I finally ordered a Compost Tumbler for Kitchen Scraps. I’ve been reading reviews and watching loads and loads of Youtube clips on different Compost Systems. Yesterday I was finally able to decide and order one. 

I was looking for:

  • Fast (=warm) compost
  • Two chamber or two compost bins system
  • No need for “after composting” process separately
  • Easy to handle and not to heavy to turn
  • Easy to fill and empty (if to complicated we probably will not use it always..)
  • No smell = good enough ventilation
  • Durable and not to ugly

Things I want to be able to put in  my compost:

  • Kitchen Scraps, mainly vegetables and egg shells but sometimes fish and meat
  • Root Weeds that I don’t put in my existing Garden Compost (meaning that the compost system needs to get arm enough to burn it..)

I ordered a Joraform 270 Compost Tumbler. It’s a Two Chamber Compost and an All Year around Compost so it’s supposed to work continuously and also during winter and cold weather. It looks like this (picture from the supplier joraform.com):

Update, 18th of February

My Joraform Compost Tumbler was delivered this week, and I finally unboxed it and got it started. 

It was not that hard to put it together, but you kind of need to be two persons to complete the last steps of the instruction.

It is very solid and feels like high quality. It spins easily.

It is very solid and feels like high quality. It spins easily.

Thick isolation. I hope this will keep the compost going even though we get very cold winters.

Ventilation holes are not adjustable.

The temperature outside is still way to cold to get the Compost started outdoors. I’ve decided to try to start it indoors in the basement. That might be a really stupid decision, might start to stink.. but hey.. let’s try. If it starts to smell really bad I’ll just move it outdoors and wait until spring to start it.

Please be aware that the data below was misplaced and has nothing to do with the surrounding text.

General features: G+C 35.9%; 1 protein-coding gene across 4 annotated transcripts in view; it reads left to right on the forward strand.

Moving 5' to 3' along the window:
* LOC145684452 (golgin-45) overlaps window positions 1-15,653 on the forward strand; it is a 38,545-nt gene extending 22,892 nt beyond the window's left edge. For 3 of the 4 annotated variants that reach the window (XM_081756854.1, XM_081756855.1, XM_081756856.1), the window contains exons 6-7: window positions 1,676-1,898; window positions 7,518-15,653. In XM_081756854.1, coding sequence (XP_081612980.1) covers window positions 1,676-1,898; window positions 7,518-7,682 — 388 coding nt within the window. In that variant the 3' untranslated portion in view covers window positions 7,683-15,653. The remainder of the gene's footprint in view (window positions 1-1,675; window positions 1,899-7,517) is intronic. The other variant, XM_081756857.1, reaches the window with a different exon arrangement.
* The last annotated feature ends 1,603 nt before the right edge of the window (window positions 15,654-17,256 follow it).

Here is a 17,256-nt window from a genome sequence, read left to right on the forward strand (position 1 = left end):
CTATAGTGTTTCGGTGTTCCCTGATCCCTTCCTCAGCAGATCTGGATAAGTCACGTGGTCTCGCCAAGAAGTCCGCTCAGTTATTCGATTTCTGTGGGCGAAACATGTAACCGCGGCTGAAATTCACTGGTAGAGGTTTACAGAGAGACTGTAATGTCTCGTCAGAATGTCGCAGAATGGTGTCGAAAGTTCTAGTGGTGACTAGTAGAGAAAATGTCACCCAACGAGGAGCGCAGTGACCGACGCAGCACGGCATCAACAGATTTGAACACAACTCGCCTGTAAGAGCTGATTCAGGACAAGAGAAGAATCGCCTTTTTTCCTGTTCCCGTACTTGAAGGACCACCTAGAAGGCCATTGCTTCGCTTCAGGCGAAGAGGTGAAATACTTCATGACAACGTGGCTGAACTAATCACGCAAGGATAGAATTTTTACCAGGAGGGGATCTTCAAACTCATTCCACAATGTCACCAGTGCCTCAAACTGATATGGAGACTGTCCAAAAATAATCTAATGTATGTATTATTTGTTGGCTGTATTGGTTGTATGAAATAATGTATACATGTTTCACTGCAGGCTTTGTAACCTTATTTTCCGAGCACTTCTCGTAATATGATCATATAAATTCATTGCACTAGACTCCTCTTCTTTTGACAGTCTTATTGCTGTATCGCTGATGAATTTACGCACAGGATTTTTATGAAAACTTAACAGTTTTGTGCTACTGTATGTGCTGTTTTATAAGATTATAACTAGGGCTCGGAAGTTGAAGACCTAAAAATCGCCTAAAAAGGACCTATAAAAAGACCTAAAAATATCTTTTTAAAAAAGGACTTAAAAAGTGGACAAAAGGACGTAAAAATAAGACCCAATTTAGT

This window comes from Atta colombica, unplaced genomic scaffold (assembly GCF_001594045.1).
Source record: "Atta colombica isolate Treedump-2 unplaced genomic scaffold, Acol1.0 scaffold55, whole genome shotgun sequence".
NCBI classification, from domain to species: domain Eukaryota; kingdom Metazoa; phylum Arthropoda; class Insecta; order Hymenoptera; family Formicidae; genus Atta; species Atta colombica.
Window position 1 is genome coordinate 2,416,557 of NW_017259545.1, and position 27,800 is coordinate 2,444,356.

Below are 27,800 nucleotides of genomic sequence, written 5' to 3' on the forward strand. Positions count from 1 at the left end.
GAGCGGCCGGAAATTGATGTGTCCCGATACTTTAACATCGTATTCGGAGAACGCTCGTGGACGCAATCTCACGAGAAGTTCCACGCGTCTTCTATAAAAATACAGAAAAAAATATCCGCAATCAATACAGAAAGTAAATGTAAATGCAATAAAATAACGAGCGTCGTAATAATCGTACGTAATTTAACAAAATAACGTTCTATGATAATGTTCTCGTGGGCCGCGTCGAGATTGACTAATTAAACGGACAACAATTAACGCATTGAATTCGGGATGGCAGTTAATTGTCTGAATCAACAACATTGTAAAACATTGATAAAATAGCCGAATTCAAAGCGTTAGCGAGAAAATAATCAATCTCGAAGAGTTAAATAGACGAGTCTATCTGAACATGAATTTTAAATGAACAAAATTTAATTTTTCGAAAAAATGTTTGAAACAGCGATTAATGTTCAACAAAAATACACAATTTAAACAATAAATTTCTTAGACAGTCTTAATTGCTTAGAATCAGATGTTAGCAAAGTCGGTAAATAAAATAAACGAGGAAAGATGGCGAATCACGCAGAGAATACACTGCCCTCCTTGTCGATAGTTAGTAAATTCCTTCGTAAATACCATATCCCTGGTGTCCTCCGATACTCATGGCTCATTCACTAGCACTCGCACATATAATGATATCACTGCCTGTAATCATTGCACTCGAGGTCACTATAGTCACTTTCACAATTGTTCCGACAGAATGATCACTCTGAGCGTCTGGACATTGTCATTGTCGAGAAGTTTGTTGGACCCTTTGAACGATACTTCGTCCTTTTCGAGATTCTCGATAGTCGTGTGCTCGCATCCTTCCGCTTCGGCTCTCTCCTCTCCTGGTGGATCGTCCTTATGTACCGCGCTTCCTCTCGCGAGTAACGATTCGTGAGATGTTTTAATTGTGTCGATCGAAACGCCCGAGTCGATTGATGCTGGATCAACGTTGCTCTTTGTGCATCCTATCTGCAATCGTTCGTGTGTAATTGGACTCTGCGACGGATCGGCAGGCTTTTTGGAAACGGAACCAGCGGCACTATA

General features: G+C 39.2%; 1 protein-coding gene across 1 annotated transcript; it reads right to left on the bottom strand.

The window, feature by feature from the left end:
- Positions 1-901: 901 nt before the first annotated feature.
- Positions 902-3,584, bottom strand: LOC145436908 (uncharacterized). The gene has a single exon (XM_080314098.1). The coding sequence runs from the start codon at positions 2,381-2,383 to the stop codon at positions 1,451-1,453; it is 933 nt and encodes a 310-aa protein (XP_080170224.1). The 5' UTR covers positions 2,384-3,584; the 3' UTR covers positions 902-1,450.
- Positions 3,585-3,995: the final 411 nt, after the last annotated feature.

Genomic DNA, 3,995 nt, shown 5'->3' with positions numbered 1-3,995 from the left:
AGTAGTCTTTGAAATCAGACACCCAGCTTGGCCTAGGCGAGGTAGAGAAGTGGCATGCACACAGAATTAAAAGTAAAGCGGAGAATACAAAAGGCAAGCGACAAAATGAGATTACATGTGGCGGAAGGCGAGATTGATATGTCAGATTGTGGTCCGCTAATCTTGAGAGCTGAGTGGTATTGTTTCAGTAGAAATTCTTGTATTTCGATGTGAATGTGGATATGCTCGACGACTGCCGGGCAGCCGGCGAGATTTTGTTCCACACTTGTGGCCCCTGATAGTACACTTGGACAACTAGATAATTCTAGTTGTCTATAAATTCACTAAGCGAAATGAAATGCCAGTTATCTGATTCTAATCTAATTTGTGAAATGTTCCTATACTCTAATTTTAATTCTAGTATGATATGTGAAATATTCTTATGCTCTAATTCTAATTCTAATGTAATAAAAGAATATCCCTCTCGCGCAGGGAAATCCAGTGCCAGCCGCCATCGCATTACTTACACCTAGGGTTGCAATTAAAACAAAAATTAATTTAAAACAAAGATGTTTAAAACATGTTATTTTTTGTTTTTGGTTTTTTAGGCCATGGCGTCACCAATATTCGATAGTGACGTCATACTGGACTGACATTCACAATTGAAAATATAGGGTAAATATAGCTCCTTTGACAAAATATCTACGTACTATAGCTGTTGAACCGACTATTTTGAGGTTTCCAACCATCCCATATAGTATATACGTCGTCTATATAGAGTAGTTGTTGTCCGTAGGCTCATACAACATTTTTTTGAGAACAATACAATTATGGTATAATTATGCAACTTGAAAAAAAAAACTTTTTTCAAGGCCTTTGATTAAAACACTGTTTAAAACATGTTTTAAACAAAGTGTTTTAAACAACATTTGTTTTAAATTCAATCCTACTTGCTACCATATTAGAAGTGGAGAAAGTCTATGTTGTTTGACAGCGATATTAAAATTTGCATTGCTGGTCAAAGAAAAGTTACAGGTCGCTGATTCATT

I did not have that much Kitchen Scraps when I decided to start the compost. I added the stuff I had, and mixed in some shredded newspapers and carton pieces.

I also decided to place a bottle of hot water in the tumbler to try to get the temperature up a bit. It might speed up the process.

Update, 22nd of February

Compost Tumbler Update! I think that the temperature has start to increase slightly from day 6. The room where the compost is standing right now is about 15 degrees Celsius, and the temperature inside the Compost tumbler has been steady for the first days, but seems to be increasing now (Celsius/Fahrenheit):

Day 1: 15C/59F
Day 3: 15C/59F
Day 4: 15C/59F
Day 5: 15C/59F
Day 6: 18C/64F
Day 7: 19C/66F

Update, 26th of February

It’s now 11 days since the Compost was first started, and the temperature inside the Compost Tumbler is now 38 degrees Celsius (about 82,5 degrees Fahrenheit). It has started to smell a little bit, and we decided to move it outdoors today. It’s still cold (close to freezing point) outdoors so let’s hope it’s not cooling down. It’s pretty well isolated, so it might work out. I added a bottle of hot water to help keeping the heat going.

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